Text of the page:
Bringing Science to Life

March 30, 2021

How Ink and Giants turned DNA into an animated, immersive experience at a Saudi Arabian science museum.
By Meleah Maynard

Sarner is known for being a creative agency that specializes in immersive visitor experiences, so when they were asked to head up a new exhibition for the Biotech Room at the King Salman Science Oasis in Riyadh, Saudi Arabia, they assembled the perfect team to get the job done. One Small Pixel served as the creative and production company coordinating the content in three main rooms, and they partnered with London-based Ink and Giants to create and direct experiential films as part of the installation.

The two companies had already worked together several times, “and they knew that we are always up for the challenge of designing for unusual spaces,” recalls Peter Dobes, who co-founded Ink and Giants with his wife Dianne Dela Torre in 2015. The client, Oasis Technology Center, asked that the installation to be in keeping with the science museum’s mission of engaging visitors in new experiences. And they specified that the project’s focus be on the science of DNA and the ways it might be of help to humanity. They also needed the installation to fit well with the museum’s larger exhibition, which aimed to get people excited about the power of science.

Using Cinema 4D, X-Particles, Red Giant tools and Octane, Ink and Giants made a three-minute, animated film explaining what DNA is and some of its potential uses in medicine, energy and more. Sarner commissioned Frozen Fish Design to create the immersive environment, which was centered around a screen at the heart of the exhibition and surrounded with infinity mirrors and LED strands of DNA. “They wanted the room to feel like an infinite space so when people stepped into the room, it would almost feel like you were in the galaxy,” Dela Torre recalls.

As they do on most jobs, Dela Torre and Dobes acted as co-creative directors, working together at every stage of the project while collaborating with the client. The duo met while working for a design agency. With backgrounds in broadcast and branding, they launched Ink and Giants and soon moved from their home office into a studio with a small team of collaborators.

The team scales up and down, depending on the projects on their plate at one time. “We tend to do most of the pre-production work, coming up with the concept and overall direction, storyboarding and style frames, and we bring in specialized freelancers, like animators and Houdini artists,” Dela Torre says.

Demonstrating the Wonder of DNA
Some of the visual concept, as well as the script, was already in place when Ink and Giants came on board, and they were given a fair amount of freedom to further develop creative aspects of the project. “We decided to use particles as the backbone of the art direction for our visuals, just as DNA is the backbone for life,” Dela Tore says, explaining that the approach “allowed for great flow as the story goes from galactic to microscopic scenes.”

They also needed to come up with ways to visualize the various topics the client wanted to cover—how life began, how many living organisms share the same genetic code and how scientists are learning to edit DNA using powerful technology. “One of the key concepts was gene editing, so the level of detail had to be exciting enough for a younger audience without getting too technical,” Dela Torre recalls.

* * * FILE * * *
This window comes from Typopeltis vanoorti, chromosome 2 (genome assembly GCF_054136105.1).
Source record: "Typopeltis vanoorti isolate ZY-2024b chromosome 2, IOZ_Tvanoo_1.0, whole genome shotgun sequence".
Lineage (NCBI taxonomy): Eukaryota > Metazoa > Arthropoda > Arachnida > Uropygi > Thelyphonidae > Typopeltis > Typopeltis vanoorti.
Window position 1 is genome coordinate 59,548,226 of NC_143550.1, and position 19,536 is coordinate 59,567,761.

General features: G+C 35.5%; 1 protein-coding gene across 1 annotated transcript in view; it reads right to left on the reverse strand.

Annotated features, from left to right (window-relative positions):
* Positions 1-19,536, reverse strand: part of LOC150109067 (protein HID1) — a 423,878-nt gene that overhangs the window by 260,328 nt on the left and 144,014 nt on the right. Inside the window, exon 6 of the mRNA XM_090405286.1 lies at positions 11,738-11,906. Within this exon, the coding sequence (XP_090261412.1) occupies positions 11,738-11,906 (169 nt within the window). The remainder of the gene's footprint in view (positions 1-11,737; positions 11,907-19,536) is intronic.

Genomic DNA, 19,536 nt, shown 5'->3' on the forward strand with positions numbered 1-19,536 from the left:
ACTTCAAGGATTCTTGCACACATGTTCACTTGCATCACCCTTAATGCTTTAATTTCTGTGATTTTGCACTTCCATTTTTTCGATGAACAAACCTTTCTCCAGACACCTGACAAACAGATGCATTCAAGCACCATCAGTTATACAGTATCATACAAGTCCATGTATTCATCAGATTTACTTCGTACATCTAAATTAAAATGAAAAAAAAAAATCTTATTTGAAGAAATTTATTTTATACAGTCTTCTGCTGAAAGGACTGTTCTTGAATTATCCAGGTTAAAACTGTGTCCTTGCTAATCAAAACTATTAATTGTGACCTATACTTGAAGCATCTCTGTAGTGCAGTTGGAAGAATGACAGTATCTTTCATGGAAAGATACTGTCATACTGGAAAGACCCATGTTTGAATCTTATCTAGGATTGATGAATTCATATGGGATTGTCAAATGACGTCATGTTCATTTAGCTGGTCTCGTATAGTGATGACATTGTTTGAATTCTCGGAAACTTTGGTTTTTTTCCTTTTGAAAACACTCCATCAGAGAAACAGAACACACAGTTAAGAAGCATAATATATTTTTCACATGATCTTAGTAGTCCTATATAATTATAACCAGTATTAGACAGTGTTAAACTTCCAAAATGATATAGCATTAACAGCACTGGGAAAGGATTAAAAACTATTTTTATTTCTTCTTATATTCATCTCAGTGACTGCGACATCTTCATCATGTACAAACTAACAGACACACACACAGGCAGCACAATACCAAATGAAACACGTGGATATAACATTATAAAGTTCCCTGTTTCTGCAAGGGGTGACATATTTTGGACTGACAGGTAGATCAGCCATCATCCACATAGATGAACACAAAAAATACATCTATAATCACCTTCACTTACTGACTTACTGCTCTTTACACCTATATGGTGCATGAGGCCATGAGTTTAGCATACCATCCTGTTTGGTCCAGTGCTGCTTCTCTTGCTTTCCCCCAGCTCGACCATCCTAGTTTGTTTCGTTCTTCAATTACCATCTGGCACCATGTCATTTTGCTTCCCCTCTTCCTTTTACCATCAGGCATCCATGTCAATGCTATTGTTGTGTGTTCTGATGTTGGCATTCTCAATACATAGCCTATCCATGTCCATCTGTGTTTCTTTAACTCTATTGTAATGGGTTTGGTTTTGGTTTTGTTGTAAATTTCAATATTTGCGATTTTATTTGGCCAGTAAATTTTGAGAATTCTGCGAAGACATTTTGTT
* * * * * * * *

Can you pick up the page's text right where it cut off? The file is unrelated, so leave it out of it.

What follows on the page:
For the storyboarding process, Dela Torre and Dobes always like to try to show some of how things will be produced, technically, so they blocked out some 3D particles using MoGraph cloners and particle emitters in Cinema 4D to visualize how particles would flow from one scene to the next. In addition to C4D and X-Particles, they also relied on Red Giant’s Trapcode Particular so they would have a lot of flexibility when the client wanted to change things.

“A lot of the 3D elements in the scenes were a mix of Particular, X-Particles and C4D, which was so helpful because the resolution was massive, and we needed to turn this around quickly,” Dela Torre says, adding that they knew the film would be particle heavy so, for practical reasons, they wanted to avoid generating millions of particles per scene in C4D. They also wanted to be able to art direct certain shots, mixing in Trapcode Particular and Form in After Effects where needed.

Storytelling with Compelling Visuals
One of the biggest challenges Ink and Giants faced was finding ways to make the most of the wide screens to tell the story without having too much empty space. Adding to the complexity were the infinity mirrors, which reflected everything around the room. “We couldn’t overload the background because the repetition in the mirrored room would break the illusion were trying to create,” Dobes says, explaining that they tried to have just one key object in the center of the screen.

To create the stunning galaxy scene, Ink and Giants relied primarily on X-Particles. Red Giant’s Star Glow and Trapcode Shine were added in After Effects to enhance the look of the galaxy’s center, and an extra layer of real lens flare footage was added to finish the look.

The Biotechnology film was one of three pieces of motion content Ink and Giants created for the Oasis Technology Center, and each presented its own creative and technical challenges. One of the most interesting parts of the project, Dobes says, was getting to finally see the film remotely and hear that people found it “educational and mesmerizing to watch, which was truly rewarding.”


Meleah Maynard is a writer and editor in Minneapolis, Minnesota.

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